To the Editor:—
We read with interest the study by Pollard et al. 1suggesting that the incidence of awareness during anesthesia is less than one tenth of that which has been previously described. We are concerned about the implications of these results and wish to comment on the methodology used in this study.
There are several prospective studies in the literature2,3that suggest the incidence of awareness during general anesthesia is approximately 1 in 1,000. The common features of all of these studies are that they used the same brief questionnaire and that they interview patients on a second occasion approximately 1 week after surgery.
The data gathered by Pollard et al. 1was not designed to elucidate the incidence of awareness. Rather, it is a quality improvement database. We have some concerns about the robustness of the data. It is our general impression that quality assurance databases are not collected with the same rigor as research databases. From the article, is seems that there were more than 175,000 completed interviews (2 interviews per patient), which means more than 350,000 data points. Were the answers to all questions recorded in every case? Or are there missing data? If so, how much is missing and how were missing data treated? Another cause for concern is the failure to capture approximately 17% of the total database for unknown reasons. This may also have led to an underestimation of the incidence of awareness.
The authors used for detection of awareness a modification of the interview described by Liu et al. 4(who modified the questionnaire of Brice et al. 5), which has been the standard for years. Instead of asking the patients the crucial question “Do you remember anything between going to sleep and waking up?” they asked, “Did you have any dreams while you were asleep for surgery?” thus confusing dreaming and awareness. A further possible confusion may have been created by adding what seems like irrelevant questions, e.g. , “Were you put to sleep gently?” The argument that no one has proved that one set of questions is better than the other is factual but superfluous. The Liu et al. 4modification of the interview described by Brice et al. 5has been used by several independent investigators over the years who have demonstrated its reliability, robustness, and absence of suggestibility. It is difficult to think of a further modification for the better.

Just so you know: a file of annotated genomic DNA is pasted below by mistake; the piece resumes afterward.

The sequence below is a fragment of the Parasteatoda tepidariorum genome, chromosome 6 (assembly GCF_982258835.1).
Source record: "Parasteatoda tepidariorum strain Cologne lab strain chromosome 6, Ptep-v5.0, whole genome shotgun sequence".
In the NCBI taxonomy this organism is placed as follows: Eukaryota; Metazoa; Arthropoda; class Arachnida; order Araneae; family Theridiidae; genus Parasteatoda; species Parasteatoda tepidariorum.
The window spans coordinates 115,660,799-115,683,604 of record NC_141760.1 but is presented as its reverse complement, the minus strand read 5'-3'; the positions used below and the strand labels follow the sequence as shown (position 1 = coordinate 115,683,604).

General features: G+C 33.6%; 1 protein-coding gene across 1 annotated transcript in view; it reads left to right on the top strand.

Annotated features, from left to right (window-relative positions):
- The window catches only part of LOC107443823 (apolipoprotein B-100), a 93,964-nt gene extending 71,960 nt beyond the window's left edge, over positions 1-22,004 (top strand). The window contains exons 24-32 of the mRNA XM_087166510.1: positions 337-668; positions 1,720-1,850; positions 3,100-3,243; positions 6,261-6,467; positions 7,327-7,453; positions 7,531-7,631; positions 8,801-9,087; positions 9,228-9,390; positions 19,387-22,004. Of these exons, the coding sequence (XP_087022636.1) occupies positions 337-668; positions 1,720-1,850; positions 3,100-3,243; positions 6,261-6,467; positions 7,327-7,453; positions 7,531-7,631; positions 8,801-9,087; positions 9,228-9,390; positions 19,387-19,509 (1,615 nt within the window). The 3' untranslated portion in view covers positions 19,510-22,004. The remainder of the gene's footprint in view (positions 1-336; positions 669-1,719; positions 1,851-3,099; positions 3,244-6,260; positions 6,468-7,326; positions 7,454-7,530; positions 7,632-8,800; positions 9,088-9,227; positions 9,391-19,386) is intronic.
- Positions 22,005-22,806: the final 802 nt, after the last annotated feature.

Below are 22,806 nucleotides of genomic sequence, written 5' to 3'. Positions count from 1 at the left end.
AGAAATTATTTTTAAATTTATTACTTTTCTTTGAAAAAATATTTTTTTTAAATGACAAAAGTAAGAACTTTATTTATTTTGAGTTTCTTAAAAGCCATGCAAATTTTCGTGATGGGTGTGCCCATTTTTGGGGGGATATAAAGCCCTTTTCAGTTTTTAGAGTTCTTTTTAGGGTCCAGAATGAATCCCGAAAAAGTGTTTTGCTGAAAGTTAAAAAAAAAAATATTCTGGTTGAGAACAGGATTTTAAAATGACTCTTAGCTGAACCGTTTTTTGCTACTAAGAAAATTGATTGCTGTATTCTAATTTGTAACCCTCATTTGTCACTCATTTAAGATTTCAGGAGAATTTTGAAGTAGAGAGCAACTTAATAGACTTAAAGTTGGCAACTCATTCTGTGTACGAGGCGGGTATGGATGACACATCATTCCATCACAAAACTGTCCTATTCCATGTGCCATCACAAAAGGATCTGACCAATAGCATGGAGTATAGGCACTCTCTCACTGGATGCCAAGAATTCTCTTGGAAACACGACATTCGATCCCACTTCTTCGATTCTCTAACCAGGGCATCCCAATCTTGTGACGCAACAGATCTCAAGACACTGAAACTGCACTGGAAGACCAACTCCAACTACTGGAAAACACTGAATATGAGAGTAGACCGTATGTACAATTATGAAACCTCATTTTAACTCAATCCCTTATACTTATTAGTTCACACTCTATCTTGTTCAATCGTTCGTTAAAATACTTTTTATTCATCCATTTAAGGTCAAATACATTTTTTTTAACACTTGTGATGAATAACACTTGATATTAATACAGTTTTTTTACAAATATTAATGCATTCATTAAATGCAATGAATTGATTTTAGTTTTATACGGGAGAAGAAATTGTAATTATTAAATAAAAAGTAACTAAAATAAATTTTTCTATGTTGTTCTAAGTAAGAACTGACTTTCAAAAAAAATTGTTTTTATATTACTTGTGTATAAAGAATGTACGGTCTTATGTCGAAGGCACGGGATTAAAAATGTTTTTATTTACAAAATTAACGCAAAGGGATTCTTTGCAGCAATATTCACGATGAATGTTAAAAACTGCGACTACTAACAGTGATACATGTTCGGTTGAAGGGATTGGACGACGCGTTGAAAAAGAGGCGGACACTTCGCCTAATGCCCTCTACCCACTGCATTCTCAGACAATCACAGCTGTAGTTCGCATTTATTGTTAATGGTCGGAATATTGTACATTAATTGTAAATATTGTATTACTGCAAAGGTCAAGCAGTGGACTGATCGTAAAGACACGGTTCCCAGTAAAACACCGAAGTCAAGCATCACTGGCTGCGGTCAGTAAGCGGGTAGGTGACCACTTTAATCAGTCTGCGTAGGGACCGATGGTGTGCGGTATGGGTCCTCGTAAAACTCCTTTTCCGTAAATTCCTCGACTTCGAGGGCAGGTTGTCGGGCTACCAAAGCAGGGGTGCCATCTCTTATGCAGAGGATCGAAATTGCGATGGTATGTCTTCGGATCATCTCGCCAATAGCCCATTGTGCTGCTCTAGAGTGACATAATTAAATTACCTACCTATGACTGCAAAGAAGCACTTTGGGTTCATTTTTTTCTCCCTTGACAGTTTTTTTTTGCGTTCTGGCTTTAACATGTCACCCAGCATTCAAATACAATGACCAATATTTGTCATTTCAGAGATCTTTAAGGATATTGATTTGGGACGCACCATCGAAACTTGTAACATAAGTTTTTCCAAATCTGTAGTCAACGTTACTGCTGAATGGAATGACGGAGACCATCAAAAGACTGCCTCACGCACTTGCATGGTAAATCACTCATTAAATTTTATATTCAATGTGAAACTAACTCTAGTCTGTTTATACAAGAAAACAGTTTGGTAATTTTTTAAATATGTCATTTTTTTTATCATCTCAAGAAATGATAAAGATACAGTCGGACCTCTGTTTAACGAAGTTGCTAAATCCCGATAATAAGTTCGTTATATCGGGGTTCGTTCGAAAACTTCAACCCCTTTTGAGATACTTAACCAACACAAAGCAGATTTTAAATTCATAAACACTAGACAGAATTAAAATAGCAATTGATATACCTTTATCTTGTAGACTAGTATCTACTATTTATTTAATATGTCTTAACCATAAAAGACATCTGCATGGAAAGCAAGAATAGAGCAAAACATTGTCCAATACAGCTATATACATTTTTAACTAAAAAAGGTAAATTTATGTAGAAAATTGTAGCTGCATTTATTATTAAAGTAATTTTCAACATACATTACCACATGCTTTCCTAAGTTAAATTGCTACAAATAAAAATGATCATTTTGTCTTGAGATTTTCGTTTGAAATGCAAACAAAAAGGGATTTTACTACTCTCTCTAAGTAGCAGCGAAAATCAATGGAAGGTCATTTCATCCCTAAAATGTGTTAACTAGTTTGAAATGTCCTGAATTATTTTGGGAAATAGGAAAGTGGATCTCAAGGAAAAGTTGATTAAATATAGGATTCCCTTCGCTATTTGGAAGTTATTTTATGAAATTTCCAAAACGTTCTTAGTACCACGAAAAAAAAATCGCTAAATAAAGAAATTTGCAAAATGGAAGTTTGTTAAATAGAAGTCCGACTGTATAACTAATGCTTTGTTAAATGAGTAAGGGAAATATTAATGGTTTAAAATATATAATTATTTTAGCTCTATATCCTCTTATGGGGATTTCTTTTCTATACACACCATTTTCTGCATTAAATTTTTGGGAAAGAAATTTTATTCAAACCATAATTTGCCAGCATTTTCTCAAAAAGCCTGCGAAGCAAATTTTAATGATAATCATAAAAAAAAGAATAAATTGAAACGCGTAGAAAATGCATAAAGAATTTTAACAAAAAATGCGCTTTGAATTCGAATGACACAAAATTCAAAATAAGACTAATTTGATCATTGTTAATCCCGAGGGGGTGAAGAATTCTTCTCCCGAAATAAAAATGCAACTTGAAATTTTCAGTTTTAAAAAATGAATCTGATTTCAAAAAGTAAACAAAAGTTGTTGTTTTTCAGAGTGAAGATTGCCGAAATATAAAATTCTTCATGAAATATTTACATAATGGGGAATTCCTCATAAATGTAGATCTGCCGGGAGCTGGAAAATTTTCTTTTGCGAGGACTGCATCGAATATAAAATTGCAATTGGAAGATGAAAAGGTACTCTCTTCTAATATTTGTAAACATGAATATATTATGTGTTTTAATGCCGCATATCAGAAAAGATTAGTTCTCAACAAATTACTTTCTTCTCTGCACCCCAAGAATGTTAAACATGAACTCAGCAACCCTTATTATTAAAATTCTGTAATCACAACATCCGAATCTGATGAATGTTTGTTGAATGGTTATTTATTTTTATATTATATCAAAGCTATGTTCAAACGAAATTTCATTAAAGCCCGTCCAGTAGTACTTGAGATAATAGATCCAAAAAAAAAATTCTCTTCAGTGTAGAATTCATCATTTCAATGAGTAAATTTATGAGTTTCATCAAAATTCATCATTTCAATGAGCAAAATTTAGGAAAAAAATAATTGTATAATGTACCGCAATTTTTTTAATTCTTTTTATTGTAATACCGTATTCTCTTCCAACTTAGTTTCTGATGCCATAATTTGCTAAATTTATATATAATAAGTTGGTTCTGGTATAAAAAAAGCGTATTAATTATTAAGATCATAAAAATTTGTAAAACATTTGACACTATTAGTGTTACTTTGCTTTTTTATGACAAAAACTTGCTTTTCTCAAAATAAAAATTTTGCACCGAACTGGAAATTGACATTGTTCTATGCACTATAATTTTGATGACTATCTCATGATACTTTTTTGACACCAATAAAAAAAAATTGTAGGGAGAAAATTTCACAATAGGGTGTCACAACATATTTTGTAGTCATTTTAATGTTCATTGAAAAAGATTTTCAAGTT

Other studies report an incidence of dreaming around 6%. The authors specifically asked about dreaming but presented no data related to this question. How many patients dreamed? Were these dreams ever disturbing?
The other, prospective, studies on the incidence of awareness conducted the second interview later than in the study of Pollard et al. ,1where the second interview was conducted at 48 h. Sandin et al. 2found that only 65% of cases of awareness are elucidated on the first interview. The other 35% of cases are reported on the second interview a week (or more) later. This may have contributed to a substantial underestimation of the incidence of awareness.
In our opinion, the elimination of the “crucial” question from the modified Brice interview4,5means that the data from this study cannot be compared directly with the prospective data reported elsewhere. It is well known6that patients do not spontaneously report episodes of awareness to their anesthesiologist. If you don't ask about awareness, patients are not going to tell you about it.
*Emory University School of Medicine, Atlanta, Georgia. email@example.com